Purchase Print Copy

 FormatList Price Price
Add to Cart Paperback97 pages $30.00 $24.00 20% Web Discount

In each of the last several years, the City of Saint Paul, Minnesota, has faced a budget crisis. This Note answers the question: As inflation abates and the economy moves out of the recession, will the annual shortfalls disappear? Or are they indicative of a deeper problem unrelated to cyclical economic conditions? To answer this question, the authors estimate the revenue and expenditure levels the city can expect in each of the five years 1984-1988 if there are no basic changes in the structure of city costs or revenues. In seven of the nine scenarios examined, the city can expect to face growing annual budget deficits. In the most likely case, with moderate inflation and modest growth in intergovernmental aid, the annual deficit will reach $8 million in 1988. The projections reveal that the city's problems are structural — costs grow with inflation but revenues frequently do not. To avoid continuing fiscal problems, Saint Paul must restructure its finances.

This report is part of the RAND Corporation Note series. The note was a product of the RAND Corporation from 1979 to 1993 that reported other outputs of sponsored research for general distribution.

Our mission to help improve policy and decisionmaking through research and analysis is enabled through our core values of quality and objectivity and our unwavering commitment to the highest level of integrity and ethical behavior. To help ensure our research and analysis are rigorous, objective, and nonpartisan, we subject our research publications to a robust and exacting quality-assurance process; avoid both the appearance and reality of financial and other conflicts of interest through staff training, project screening, and a policy of mandatory disclosure; and pursue transparency in our research engagements through our commitment to the open publication of our research findings and recommendations, disclosure of the source of funding of published research, and policies to ensure intellectual independence. For more information, visit www.rand.org/about/principles.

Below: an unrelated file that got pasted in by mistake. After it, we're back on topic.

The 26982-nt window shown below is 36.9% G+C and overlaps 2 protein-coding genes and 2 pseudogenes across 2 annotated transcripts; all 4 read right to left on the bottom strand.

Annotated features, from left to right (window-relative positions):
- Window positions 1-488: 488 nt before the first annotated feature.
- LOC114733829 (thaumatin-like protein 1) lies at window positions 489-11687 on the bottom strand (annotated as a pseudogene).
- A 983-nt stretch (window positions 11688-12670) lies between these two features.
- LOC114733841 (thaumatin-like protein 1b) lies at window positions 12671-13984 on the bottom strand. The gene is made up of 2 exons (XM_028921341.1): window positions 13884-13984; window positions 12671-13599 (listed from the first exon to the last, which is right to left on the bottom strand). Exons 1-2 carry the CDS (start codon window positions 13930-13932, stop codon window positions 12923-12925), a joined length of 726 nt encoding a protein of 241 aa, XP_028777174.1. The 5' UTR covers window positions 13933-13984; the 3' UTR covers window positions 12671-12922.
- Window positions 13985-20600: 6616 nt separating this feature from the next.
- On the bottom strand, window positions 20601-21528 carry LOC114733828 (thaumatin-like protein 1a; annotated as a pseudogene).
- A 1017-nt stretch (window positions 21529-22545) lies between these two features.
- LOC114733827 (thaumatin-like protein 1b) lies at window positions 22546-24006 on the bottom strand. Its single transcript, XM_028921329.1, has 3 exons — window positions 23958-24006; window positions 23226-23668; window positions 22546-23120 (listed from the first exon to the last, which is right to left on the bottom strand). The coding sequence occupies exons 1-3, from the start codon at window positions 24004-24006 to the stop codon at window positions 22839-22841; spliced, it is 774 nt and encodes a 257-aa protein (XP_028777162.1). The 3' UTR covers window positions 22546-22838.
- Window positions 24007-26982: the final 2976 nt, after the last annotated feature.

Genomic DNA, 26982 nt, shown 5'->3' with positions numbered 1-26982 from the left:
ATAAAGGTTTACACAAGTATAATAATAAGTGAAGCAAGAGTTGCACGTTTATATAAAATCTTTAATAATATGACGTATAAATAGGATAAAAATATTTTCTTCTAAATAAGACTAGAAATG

The RAND Corporation is a nonprofit institution that helps improve policy and decisionmaking through research and analysis. RAND's publications do not necessarily reflect the opinions of its research clients and sponsors.